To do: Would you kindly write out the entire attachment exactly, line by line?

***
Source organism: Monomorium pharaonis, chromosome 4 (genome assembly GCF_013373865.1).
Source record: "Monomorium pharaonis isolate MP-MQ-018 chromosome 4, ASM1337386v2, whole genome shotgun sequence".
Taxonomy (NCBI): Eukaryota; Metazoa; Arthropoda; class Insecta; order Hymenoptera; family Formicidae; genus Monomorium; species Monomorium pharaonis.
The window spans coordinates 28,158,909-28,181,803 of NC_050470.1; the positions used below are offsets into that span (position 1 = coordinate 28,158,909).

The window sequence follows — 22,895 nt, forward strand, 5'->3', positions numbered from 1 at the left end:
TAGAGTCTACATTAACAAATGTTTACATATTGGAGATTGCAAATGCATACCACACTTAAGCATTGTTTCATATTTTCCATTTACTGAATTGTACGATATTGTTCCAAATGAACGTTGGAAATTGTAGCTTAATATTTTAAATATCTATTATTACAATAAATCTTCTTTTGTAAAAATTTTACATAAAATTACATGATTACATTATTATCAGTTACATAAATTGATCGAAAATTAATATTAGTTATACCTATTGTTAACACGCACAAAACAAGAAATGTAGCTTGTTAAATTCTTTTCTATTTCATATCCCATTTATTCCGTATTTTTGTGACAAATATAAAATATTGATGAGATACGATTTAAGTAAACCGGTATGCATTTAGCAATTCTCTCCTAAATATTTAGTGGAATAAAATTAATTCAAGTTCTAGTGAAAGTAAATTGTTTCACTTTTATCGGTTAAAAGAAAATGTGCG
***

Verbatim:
Source organism: Monomorium pharaonis, chromosome 4 (genome assembly GCF_013373865.1).
Source record: "Monomorium pharaonis isolate MP-MQ-018 chromosome 4, ASM1337386v2, whole genome shotgun sequence".
Taxonomy (NCBI): Eukaryota; Metazoa; Arthropoda; class Insecta; order Hymenoptera; family Formicidae; genus Monomorium; species Monomorium pharaonis.
The window spans coordinates 28,158,909-28,181,803 of NC_050470.1; the positions used below are offsets into that span (position 1 = coordinate 28,158,909).

The window sequence follows — 22,895 nt, forward strand, 5'->3', positions numbered from 1 at the left end:
TAGAGTCTACATTAACAAATGTTTACATATTGGAGATTGCAAATGCATACCACACTTAAGCATTGTTTCATATTTTCCATTTACTGAATTGTACGATATTGTTCCAAATGAACGTTGGAAATTGTAGCTTAATATTTTAAATATCTATTATTACAATAAATCTTCTTTTGTAAAAATTTTACATAAAATTACATGATTACATTATTATCAGTTACATAAATTGATCGAAAATTAATATTAGTTATACCTATTGTTAACACGCACAAAACAAGAAATGTAGCTTGTTAAATTCTTTTCTATTTCATATCCCATTTATTCCGTATTTTTGTGACAAATATAAAATATTGATGAGATACGATTTAAGTAAACCGGTATGCATTTAGCAATTCTCTCCTAAATATTTAGTGGAATAAAATTAATTCAAGTTCTAGTGAAAGTAAATTGTTTCACTTTTATCGGTTAAAAGAAAATGTGCG